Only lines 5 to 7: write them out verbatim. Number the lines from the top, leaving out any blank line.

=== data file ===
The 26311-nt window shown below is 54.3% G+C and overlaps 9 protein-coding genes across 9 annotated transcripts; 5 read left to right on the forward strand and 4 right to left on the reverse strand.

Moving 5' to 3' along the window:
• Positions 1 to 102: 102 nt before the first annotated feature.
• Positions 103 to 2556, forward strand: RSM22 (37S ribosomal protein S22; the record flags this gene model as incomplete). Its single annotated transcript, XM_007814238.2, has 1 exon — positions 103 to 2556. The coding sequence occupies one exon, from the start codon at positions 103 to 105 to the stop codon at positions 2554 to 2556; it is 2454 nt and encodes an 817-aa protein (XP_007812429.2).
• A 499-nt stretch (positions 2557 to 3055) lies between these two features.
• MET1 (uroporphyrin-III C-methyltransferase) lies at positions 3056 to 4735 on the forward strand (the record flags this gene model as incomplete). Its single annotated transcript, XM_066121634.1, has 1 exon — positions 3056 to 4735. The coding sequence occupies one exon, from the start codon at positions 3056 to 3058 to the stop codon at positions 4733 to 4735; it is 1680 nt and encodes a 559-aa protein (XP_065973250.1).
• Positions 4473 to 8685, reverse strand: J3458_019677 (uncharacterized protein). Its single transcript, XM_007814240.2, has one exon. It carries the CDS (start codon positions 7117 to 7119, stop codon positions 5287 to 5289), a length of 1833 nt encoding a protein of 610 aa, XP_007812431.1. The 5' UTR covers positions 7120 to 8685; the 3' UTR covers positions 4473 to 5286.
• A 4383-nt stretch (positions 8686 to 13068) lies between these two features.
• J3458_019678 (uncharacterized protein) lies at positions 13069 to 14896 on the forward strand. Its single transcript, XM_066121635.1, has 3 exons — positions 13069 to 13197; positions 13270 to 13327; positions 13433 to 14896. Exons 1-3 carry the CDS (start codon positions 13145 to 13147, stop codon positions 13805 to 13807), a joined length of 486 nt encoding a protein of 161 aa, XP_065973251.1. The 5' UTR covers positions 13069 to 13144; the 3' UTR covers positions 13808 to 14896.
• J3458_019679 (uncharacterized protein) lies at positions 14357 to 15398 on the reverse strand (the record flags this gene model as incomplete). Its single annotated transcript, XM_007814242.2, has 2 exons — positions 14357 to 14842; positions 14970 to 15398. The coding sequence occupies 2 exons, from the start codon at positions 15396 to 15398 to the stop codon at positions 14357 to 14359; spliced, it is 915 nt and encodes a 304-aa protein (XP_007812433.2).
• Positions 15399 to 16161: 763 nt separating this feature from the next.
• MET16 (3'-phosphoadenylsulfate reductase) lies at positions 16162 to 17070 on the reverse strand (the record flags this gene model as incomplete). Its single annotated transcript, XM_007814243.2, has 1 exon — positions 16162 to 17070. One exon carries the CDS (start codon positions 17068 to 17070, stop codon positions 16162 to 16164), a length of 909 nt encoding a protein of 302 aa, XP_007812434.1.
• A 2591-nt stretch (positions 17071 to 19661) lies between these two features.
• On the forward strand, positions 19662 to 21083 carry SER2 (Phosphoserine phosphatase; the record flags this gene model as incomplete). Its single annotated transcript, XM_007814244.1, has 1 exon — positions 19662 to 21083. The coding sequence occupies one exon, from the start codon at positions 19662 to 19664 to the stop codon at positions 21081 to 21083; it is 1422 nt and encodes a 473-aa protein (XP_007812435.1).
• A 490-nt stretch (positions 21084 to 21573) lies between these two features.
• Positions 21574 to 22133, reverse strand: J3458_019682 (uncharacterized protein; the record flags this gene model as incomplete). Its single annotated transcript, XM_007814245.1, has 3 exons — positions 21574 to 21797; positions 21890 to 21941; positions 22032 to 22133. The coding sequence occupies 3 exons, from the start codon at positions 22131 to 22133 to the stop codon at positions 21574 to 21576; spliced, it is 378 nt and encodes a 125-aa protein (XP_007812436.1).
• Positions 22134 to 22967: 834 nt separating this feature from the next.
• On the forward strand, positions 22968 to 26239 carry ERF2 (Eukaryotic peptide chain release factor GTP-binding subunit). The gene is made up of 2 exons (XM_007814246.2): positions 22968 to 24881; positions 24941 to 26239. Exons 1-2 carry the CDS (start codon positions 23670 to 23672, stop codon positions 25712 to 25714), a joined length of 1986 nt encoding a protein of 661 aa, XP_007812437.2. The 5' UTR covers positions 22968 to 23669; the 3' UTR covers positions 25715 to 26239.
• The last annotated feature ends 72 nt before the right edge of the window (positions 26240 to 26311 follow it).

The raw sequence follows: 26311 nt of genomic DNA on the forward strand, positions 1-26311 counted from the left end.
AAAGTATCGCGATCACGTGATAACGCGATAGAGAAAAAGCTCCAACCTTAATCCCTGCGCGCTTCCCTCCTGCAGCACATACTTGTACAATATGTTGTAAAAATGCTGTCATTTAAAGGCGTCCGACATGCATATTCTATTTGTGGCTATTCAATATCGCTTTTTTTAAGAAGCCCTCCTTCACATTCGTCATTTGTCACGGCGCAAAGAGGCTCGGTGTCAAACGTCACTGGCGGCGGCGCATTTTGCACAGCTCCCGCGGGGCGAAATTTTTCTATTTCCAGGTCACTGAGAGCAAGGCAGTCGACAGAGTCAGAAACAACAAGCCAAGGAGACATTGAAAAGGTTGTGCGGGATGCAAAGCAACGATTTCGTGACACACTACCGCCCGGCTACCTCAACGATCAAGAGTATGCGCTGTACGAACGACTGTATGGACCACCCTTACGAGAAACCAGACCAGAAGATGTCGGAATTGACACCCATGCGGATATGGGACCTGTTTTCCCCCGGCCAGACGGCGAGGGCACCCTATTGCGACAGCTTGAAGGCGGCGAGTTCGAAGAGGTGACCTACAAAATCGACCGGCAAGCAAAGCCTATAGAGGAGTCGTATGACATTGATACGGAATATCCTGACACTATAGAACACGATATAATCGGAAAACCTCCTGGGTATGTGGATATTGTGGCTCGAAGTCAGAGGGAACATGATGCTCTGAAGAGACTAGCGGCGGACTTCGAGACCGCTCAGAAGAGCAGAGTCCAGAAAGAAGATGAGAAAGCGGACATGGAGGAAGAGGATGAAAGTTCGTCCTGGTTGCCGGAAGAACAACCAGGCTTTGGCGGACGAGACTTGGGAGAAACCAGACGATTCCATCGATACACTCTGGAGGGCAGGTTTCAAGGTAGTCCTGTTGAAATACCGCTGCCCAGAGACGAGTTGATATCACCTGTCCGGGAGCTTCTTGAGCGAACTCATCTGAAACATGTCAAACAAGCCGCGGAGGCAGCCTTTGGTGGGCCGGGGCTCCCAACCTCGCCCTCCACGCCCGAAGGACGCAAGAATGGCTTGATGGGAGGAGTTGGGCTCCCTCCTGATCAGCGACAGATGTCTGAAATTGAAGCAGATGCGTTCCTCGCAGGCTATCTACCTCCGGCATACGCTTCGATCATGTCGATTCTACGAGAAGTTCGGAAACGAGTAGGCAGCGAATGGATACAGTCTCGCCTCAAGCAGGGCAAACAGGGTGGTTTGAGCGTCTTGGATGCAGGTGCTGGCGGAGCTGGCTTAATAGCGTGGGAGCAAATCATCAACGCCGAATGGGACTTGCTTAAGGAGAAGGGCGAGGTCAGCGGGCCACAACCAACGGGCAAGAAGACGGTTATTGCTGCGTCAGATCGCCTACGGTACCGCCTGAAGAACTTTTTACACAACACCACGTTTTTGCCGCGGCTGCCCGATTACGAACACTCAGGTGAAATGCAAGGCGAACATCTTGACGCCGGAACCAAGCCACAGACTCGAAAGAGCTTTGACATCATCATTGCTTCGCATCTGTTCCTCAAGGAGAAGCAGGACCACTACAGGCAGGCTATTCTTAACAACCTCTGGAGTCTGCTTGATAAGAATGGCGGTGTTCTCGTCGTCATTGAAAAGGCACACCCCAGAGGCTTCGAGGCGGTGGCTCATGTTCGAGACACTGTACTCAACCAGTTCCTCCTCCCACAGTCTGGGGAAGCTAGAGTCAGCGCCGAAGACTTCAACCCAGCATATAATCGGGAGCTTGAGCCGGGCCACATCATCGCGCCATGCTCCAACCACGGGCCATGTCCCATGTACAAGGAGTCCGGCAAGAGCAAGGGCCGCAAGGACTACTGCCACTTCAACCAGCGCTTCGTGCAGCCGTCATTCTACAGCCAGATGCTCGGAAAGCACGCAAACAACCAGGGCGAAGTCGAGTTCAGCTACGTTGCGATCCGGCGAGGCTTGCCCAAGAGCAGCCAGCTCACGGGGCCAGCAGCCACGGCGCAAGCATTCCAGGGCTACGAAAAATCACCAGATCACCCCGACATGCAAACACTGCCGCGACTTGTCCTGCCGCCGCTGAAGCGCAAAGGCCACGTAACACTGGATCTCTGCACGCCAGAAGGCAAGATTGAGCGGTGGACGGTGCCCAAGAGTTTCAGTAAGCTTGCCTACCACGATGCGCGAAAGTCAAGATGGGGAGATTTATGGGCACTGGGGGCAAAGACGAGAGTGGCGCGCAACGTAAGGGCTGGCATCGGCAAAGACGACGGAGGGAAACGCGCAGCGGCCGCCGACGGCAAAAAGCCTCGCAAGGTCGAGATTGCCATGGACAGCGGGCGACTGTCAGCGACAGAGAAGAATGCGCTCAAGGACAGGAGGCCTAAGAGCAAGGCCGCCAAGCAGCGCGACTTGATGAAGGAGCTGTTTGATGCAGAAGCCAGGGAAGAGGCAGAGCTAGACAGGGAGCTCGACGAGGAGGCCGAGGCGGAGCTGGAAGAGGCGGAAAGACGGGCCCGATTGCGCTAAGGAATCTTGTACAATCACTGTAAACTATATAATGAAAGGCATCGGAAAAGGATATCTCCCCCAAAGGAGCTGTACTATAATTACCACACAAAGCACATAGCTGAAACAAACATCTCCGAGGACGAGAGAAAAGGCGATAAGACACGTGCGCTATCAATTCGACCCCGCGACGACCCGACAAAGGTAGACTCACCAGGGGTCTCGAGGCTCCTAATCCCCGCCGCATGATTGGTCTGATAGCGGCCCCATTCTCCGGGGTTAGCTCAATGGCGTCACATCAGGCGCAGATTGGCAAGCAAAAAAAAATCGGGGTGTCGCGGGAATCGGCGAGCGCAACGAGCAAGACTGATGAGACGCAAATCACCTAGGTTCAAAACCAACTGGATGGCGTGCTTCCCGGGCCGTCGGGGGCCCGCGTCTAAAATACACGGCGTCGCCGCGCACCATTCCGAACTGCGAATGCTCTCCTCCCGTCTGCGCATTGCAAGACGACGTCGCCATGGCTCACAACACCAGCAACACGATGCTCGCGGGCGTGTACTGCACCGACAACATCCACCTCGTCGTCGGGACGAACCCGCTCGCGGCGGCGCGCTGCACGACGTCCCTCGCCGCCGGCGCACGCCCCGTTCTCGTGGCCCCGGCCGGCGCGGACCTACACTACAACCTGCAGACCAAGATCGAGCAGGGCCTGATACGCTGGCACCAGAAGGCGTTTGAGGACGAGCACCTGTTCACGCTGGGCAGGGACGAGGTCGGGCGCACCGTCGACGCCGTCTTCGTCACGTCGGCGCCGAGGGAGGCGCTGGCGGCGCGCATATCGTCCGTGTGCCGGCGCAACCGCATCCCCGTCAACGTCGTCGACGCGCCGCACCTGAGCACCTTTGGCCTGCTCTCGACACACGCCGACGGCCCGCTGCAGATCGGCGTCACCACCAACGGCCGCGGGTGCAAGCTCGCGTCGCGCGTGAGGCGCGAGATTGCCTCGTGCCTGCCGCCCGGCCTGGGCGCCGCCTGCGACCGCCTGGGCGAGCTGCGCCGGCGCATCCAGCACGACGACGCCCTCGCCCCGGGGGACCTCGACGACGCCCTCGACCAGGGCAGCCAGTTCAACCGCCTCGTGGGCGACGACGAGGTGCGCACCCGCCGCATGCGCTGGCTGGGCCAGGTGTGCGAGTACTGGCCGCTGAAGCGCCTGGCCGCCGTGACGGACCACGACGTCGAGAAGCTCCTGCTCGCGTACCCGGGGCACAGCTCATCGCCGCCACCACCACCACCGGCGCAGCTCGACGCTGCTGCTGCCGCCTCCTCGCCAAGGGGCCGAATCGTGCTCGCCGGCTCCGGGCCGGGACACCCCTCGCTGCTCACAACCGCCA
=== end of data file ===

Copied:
• A 499-nt stretch (positions 2557 to 3055) lies between these two features.
• MET1 (uroporphyrin-III C-methyltransferase) lies at positions 3056 to 4735 on the forward strand (the record flags this gene model as incomplete). Its single annotated transcript, XM_066121634.1, has 1 exon — positions 3056 to 4735. The coding sequence occupies one exon, from the start codon at positions 3056 to 3058 to the stop codon at positions 4733 to 4735; it is 1680 nt and encodes a 559-aa protein (XP_065973250.1).
• Positions 4473 to 8685, reverse strand: J3458_019677 (uncharacterized protein). Its single transcript, XM_007814240.2, has one exon. It carries the CDS (start codon positions 7117 to 7119, stop codon positions 5287 to 5289), a length of 1833 nt encoding a protein of 610 aa, XP_007812431.1. The 5' UTR covers positions 7120 to 8685; the 3' UTR covers positions 4473 to 5286.